For many years certain men, especially those in a position of power were allowed to get away with the most horrendous sexual misconduct against women. Victims of these abusers were sometimes known for colluding with them out of fear their careers would be finished and exposed. Meaning that the cycle escalated the crimes further enabling the abuser to continue.
World Wide Web by Linda Morse uses events similar to these in her play. Jess (Holly Cassidy) is a promising newly discovered working-class artist about to be launched next to her icon and now rival Minnie Goldchild (Tori Deffee). Jess believes Annette Seymour (Sarah-Jayne Wareham) owns the gallery and upon learning the truth everything begins to fall apart.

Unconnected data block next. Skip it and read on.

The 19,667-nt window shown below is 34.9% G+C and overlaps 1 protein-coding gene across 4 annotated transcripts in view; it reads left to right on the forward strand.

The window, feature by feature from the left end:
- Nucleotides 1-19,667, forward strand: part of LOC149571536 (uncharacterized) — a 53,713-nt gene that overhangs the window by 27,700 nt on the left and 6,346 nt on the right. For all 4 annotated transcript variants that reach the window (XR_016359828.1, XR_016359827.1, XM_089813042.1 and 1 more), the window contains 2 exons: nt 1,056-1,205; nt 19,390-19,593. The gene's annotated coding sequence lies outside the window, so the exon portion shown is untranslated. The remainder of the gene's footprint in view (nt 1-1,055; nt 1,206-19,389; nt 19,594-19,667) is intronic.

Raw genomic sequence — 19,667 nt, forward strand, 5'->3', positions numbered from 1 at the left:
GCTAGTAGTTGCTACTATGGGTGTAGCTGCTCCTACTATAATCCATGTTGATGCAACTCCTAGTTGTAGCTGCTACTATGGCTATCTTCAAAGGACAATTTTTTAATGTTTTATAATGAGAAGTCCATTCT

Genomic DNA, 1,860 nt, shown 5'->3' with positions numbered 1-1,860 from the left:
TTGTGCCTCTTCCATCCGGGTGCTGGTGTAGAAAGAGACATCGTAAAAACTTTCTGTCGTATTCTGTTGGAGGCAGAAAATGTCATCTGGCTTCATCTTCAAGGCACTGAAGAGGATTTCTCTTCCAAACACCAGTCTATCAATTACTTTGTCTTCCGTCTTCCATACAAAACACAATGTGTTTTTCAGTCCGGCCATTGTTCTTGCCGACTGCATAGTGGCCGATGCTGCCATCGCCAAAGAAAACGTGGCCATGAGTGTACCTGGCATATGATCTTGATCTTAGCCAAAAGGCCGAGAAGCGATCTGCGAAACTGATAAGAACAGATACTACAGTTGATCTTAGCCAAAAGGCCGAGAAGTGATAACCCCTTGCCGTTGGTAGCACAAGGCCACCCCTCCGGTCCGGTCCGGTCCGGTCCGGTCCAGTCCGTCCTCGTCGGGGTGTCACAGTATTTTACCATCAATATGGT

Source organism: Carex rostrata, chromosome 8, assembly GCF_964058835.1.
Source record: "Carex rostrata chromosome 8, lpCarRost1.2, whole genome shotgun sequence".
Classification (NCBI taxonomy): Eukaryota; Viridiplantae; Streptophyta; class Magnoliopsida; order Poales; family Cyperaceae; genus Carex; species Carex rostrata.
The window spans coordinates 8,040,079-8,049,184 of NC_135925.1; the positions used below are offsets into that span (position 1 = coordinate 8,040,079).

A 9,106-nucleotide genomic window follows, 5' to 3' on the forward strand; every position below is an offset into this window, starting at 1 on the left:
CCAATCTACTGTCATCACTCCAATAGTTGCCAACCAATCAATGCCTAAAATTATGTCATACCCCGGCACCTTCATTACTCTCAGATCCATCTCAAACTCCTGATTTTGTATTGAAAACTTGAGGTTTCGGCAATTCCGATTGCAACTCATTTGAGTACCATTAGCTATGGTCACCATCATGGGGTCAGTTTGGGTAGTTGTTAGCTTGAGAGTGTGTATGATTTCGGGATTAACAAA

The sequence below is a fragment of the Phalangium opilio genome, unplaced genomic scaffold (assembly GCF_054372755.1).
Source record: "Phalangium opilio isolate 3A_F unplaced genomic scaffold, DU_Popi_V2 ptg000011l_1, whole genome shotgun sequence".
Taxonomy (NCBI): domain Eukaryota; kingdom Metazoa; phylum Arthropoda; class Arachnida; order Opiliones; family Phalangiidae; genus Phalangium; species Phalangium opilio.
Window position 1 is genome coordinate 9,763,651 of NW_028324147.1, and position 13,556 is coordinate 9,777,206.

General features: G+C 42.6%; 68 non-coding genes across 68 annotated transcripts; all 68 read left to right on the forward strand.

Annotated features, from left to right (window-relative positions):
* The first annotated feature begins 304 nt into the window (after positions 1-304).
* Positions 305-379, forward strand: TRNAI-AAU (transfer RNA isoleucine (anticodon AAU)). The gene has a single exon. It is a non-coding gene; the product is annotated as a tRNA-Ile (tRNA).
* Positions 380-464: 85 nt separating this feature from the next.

While awaiting trial gallery owner Sir Humphrey Neville-Wright (Neil Gwynne) known to his friends as “Humpty” is using his status and gallery contacts to launch a young new female artist with strong working-class roots. Could Jess become his next victim?
As the twisted story behind his sleazy activities is unravelled at quite a pace by Jess the level of disgust and uncomfortable watching rise within the auditorium. Especially as Humpty’s behaviour hasn’t changed even in the light of his upcoming case.
The plot is cleverly crafted and written with so many uncomfortable truths about how and why these men were allowed and enabled to continue on their paths destroying women’s lives in their wake. Be prepared for a challenging watch.
With a few edits to the script, this play can be held as an important part of documenting the disgusting practices that have taken place for many years to help launch very talented people, through unscrupulous manipulative alpha males. Using Jess’s position and talents as a powerful example that fame and money don’t need to be obtained through “sexual favours”.
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